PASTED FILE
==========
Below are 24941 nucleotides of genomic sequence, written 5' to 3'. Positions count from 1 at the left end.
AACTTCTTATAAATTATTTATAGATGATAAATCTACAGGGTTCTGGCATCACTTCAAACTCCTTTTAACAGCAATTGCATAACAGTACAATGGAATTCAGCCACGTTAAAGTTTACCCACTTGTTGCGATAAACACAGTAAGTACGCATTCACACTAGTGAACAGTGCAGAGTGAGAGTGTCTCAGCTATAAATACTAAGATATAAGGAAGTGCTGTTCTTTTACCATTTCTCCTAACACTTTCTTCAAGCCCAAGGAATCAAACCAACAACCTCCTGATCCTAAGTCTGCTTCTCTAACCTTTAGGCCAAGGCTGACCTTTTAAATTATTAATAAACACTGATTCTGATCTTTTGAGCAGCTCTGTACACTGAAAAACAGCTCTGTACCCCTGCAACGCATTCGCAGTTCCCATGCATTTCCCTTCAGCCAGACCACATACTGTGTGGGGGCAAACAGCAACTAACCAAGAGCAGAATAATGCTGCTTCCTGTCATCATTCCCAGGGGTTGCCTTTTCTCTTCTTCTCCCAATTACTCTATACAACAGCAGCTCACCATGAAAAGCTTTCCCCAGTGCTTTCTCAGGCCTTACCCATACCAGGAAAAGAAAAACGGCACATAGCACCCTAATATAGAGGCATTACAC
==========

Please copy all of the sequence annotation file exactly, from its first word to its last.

Below are 24941 nucleotides of genomic sequence, written 5' to 3'. Positions count from 1 at the left end.
AACTTCTTATAAATTATTTATAGATGATAAATCTACAGGGTTCTGGCATCACTTCAAACTCCTTTTAACAGCAATTGCATAACAGTACAATGGAATTCAGCCACGTTAAAGTTTACCCACTTGTTGCGATAAACACAGTAAGTACGCATTCACACTAGTGAACAGTGCAGAGTGAGAGTGTCTCAGCTATAAATACTAAGATATAAGGAAGTGCTGTTCTTTTACCATTTCTCCTAACACTTTCTTCAAGCCCAAGGAATCAAACCAACAACCTCCTGATCCTAAGTCTGCTTCTCTAACCTTTAGGCCAAGGCTGACCTTTTAAATTATTAATAAACACTGATTCTGATCTTTTGAGCAGCTCTGTACACTGAAAAACAGCTCTGTACCCCTGCAACGCATTCGCAGTTCCCATGCATTTCCCTTCAGCCAGACCACATACTGTGTGGGGGCAAACAGCAACTAACCAAGAGCAGAATAATGCTGCTTCCTGTCATCATTCCCAGGGGTTGCCTTTTCTCTTCTTCTCCCAATTACTCTATACAACAGCAGCTCACCATGAAAAGCTTTCCCCAGTGCTTTCTCAGGCCTTACCCATACCAGGAAAAGAAAAACGGCACATAGCACCCTAATATAGAGGCATTACAC